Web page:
The Main Street Festival in Grapevine, TX is an annual affair that features many vendors, a chance to see buildings of historical significance, a carnival, music, and craft beer and wine. This is the 38th year of the Festival, which was held from May 20 until May 22. This year, they had a new vendor booth set up: Support Ukraine.
Today is the last day to get out to the Main Street Festival here in Grapevine. This year, a new booth popped up that focuses on the Ukrainian relief efforts. Enjoy the slideshow below and if you’re heading out to the Fest today, make sure to stop by! They are right inside the entrance next to the railroad tracks.
Most people are aware of the war that is ongoing between Russia and Ukraine. Russia invaded Ukraine on February 24, 2022. According to the United Nations, this war has killed almost 3,000 civilians, and over 7 million people have lost their homes. Another 5 million Ukrainian citizens have had to seek refuge in neighboring countries, most popularly Poland, which is part of the North Atlantic Treaty Organization (NATO). Refugees can seek help in any NATO country, and Poland is the closest.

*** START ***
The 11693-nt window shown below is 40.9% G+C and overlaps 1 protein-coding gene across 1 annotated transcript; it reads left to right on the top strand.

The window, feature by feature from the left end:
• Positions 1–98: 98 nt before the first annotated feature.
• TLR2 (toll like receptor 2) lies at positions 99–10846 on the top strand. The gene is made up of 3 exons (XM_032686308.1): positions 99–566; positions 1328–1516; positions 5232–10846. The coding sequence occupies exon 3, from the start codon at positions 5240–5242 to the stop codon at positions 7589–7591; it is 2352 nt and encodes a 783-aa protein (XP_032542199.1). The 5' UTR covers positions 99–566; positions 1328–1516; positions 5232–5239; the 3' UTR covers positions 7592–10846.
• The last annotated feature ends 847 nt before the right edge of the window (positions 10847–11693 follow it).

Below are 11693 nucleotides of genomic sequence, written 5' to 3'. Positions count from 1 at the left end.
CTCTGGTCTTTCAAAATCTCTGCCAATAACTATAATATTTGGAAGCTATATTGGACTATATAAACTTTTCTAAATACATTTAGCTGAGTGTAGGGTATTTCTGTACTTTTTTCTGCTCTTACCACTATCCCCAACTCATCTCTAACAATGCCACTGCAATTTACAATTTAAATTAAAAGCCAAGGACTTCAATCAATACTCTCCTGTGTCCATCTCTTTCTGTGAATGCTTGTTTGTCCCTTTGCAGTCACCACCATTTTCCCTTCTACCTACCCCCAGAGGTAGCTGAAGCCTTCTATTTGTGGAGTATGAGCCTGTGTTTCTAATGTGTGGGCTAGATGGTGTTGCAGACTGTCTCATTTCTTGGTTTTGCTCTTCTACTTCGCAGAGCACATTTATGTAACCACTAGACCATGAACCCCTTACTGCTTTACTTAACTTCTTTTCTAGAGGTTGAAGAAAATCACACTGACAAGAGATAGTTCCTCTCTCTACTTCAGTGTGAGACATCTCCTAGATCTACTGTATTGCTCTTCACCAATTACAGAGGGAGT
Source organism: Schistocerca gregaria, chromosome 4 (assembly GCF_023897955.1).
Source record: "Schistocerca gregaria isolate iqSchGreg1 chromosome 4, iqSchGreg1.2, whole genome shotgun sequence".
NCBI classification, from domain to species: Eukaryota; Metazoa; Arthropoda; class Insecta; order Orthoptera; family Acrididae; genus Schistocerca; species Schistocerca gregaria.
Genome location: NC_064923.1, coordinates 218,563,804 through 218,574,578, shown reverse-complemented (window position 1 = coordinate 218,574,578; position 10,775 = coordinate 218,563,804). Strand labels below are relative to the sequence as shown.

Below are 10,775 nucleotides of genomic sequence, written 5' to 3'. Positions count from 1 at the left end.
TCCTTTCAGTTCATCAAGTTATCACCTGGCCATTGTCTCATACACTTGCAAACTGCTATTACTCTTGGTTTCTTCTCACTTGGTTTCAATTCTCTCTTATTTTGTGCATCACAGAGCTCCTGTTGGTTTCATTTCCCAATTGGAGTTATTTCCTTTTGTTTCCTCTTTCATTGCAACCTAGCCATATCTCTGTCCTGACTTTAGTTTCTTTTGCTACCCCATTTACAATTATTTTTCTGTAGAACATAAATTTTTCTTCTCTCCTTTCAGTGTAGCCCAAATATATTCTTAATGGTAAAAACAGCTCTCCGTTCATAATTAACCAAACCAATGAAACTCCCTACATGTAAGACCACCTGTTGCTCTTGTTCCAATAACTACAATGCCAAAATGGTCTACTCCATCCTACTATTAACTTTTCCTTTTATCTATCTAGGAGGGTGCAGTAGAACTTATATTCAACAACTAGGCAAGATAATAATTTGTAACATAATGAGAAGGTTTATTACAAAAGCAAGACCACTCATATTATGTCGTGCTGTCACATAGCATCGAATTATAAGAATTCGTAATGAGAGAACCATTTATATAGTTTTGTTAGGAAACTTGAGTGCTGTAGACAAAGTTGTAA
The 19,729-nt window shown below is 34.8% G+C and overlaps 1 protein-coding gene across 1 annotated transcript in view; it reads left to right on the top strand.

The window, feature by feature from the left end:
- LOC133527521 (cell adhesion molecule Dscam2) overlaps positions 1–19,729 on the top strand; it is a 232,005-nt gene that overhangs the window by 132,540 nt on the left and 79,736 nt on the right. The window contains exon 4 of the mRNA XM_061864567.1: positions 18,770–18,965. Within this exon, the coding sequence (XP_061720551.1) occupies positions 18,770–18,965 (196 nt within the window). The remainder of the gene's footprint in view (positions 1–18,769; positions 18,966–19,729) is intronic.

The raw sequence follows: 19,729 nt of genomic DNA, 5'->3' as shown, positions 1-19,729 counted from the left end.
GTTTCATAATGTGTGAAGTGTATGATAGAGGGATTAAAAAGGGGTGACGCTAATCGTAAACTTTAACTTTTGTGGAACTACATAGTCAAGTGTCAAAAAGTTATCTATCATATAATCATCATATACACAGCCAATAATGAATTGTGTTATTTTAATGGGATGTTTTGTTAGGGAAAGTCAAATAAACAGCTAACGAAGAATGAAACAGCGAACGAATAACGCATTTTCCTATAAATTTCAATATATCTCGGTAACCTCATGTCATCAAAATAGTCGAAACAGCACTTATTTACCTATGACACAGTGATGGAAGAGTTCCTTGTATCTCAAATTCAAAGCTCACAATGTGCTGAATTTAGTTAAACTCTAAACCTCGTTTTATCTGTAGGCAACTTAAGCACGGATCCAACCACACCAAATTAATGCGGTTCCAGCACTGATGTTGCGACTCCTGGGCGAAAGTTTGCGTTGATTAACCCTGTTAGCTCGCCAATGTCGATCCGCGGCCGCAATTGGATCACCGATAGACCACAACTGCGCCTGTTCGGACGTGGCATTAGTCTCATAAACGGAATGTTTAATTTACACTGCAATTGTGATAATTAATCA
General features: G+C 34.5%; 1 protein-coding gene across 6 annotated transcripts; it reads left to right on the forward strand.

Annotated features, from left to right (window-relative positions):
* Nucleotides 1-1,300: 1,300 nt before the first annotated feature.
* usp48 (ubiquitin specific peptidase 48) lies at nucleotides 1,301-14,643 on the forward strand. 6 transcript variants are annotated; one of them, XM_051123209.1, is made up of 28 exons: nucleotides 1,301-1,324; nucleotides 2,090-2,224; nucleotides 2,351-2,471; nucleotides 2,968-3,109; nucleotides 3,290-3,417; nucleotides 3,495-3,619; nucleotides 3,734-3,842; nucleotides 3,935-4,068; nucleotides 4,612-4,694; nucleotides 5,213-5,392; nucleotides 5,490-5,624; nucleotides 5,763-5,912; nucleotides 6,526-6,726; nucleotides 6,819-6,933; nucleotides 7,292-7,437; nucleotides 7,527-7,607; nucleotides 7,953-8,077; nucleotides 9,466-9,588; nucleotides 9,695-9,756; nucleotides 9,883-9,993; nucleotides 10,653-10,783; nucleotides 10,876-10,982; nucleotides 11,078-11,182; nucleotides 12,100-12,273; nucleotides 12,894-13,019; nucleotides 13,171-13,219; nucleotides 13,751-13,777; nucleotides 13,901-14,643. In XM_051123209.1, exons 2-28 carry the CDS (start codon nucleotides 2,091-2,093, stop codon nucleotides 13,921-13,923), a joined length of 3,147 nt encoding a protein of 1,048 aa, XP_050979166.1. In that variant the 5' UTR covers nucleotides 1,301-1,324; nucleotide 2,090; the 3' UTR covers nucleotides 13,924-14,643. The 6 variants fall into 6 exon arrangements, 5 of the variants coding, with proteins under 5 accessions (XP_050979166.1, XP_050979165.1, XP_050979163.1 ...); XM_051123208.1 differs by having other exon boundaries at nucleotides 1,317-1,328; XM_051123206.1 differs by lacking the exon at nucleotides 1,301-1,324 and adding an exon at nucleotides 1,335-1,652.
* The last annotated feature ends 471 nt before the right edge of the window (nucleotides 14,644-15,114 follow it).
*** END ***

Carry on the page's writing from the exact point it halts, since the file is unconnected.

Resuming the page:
Locally, several individuals, groups, and organizations that are actively participating in the relief effort for Ukraine will have tables at the 38th Annual Main Street Festival that will be held on May 20 – 22.
The pace of the crisis in Ukraine has created a brain-tangling complexity for anyone trying to understand what is going on. Now doomscrolling is back in ways not seen since the beginning of the Covid pandemic.
Mental health experts are warning that public engagement comes with a cost in terms of anxiety that should not be ignored. Paul Salkovskis, professor of clinical psychology at the University of Oxford, who worked on measures to help people deal with Covid-related anxiety, said: “Clearly there are some people who are already anxious, who will be significantly more anxious, as happened with Covid – we saw a big increase in some subtypes of anxiety in the clinic. There will be some of that with this situation, but I don’t think it’s going to be the dominant response.”
As Americans reel from skyrocketing gasoline prices, a growing number of states are looking to provide residents with a little relief by suspending their gas taxes.
Nearly all states levy taxes or other fees on gasoline sales, on top of the federal gas tax of 18.4 cents a gallon. The revenue often goes to repair and expand transportation infrastructure.
Gas taxes have come under scrutiny as prices spike, fueled in part by Russia’s invasion of Ukraine, which began last month. Nationwide, a gallon of regular gas cost an average of $4.32 as of Thursday, according to AAA. A month ago, the price was $3.48 a gallon.